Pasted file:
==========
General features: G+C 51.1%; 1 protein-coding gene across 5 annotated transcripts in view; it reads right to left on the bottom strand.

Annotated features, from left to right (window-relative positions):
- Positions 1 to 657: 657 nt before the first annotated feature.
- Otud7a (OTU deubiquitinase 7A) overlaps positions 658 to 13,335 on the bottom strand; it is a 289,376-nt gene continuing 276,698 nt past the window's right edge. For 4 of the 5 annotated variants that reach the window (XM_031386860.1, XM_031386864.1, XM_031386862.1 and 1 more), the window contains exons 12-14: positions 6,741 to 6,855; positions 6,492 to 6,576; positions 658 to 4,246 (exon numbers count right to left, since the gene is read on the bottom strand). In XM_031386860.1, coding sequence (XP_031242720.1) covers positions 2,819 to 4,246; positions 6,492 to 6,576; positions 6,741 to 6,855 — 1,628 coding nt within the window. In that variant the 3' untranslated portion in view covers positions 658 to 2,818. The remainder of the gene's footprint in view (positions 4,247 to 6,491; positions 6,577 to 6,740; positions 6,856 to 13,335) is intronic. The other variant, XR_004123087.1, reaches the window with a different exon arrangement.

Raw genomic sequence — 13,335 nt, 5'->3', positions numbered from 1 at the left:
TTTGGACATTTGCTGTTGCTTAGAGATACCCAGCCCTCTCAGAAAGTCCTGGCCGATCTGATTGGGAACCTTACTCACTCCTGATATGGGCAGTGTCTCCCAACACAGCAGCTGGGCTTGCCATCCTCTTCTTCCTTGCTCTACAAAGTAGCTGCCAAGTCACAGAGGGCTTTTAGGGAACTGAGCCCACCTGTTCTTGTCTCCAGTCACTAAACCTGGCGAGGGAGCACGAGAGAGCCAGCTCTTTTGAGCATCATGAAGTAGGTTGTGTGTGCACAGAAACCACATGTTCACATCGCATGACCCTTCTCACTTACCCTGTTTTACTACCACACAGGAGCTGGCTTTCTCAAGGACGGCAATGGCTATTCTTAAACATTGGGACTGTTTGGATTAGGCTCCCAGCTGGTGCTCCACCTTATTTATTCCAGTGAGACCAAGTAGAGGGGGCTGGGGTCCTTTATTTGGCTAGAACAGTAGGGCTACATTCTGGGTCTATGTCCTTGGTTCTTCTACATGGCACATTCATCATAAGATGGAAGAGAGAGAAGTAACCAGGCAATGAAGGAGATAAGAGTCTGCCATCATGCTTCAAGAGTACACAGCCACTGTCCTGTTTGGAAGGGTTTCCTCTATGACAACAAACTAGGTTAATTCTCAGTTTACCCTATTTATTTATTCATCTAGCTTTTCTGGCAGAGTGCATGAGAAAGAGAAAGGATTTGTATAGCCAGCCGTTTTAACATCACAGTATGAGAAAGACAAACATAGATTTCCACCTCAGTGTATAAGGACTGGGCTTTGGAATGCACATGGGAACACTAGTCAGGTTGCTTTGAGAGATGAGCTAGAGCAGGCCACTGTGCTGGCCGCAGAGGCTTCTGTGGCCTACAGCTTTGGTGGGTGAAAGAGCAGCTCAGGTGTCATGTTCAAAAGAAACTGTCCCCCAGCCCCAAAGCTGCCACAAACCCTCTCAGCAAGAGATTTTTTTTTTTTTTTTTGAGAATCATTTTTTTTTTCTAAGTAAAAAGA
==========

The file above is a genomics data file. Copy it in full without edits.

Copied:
General features: G+C 51.1%; 1 protein-coding gene across 5 annotated transcripts in view; it reads right to left on the bottom strand.

Annotated features, from left to right (window-relative positions):
- Positions 1 to 657: 657 nt before the first annotated feature.
- Otud7a (OTU deubiquitinase 7A) overlaps positions 658 to 13,335 on the bottom strand; it is a 289,376-nt gene continuing 276,698 nt past the window's right edge. For 4 of the 5 annotated variants that reach the window (XM_031386860.1, XM_031386864.1, XM_031386862.1 and 1 more), the window contains exons 12-14: positions 6,741 to 6,855; positions 6,492 to 6,576; positions 658 to 4,246 (exon numbers count right to left, since the gene is read on the bottom strand). In XM_031386860.1, coding sequence (XP_031242720.1) covers positions 2,819 to 4,246; positions 6,492 to 6,576; positions 6,741 to 6,855 — 1,628 coding nt within the window. In that variant the 3' untranslated portion in view covers positions 658 to 2,818. The remainder of the gene's footprint in view (positions 4,247 to 6,491; positions 6,577 to 6,740; positions 6,856 to 13,335) is intronic. The other variant, XR_004123087.1, reaches the window with a different exon arrangement.

Raw genomic sequence — 13,335 nt, 5'->3', positions numbered from 1 at the left:
TTTGGACATTTGCTGTTGCTTAGAGATACCCAGCCCTCTCAGAAAGTCCTGGCCGATCTGATTGGGAACCTTACTCACTCCTGATATGGGCAGTGTCTCCCAACACAGCAGCTGGGCTTGCCATCCTCTTCTTCCTTGCTCTACAAAGTAGCTGCCAAGTCACAGAGGGCTTTTAGGGAACTGAGCCCACCTGTTCTTGTCTCCAGTCACTAAACCTGGCGAGGGAGCACGAGAGAGCCAGCTCTTTTGAGCATCATGAAGTAGGTTGTGTGTGCACAGAAACCACATGTTCACATCGCATGACCCTTCTCACTTACCCTGTTTTACTACCACACAGGAGCTGGCTTTCTCAAGGACGGCAATGGCTATTCTTAAACATTGGGACTGTTTGGATTAGGCTCCCAGCTGGTGCTCCACCTTATTTATTCCAGTGAGACCAAGTAGAGGGGGCTGGGGTCCTTTATTTGGCTAGAACAGTAGGGCTACATTCTGGGTCTATGTCCTTGGTTCTTCTACATGGCACATTCATCATAAGATGGAAGAGAGAGAAGTAACCAGGCAATGAAGGAGATAAGAGTCTGCCATCATGCTTCAAGAGTACACAGCCACTGTCCTGTTTGGAAGGGTTTCCTCTATGACAACAAACTAGGTTAATTCTCAGTTTACCCTATTTATTTATTCATCTAGCTTTTCTGGCAGAGTGCATGAGAAAGAGAAAGGATTTGTATAGCCAGCCGTTTTAACATCACAGTATGAGAAAGACAAACATAGATTTCCACCTCAGTGTATAAGGACTGGGCTTTGGAATGCACATGGGAACACTAGTCAGGTTGCTTTGAGAGATGAGCTAGAGCAGGCCACTGTGCTGGCCGCAGAGGCTTCTGTGGCCTACAGCTTTGGTGGGTGAAAGAGCAGCTCAGGTGTCATGTTCAAAAGAAACTGTCCCCCAGCCCCAAAGCTGCCACAAACCCTCTCAGCAAGAGATTTTTTTTTTTTTTTTTGAGAATCATTTTTTTTTTCTAAGTAAAAAGA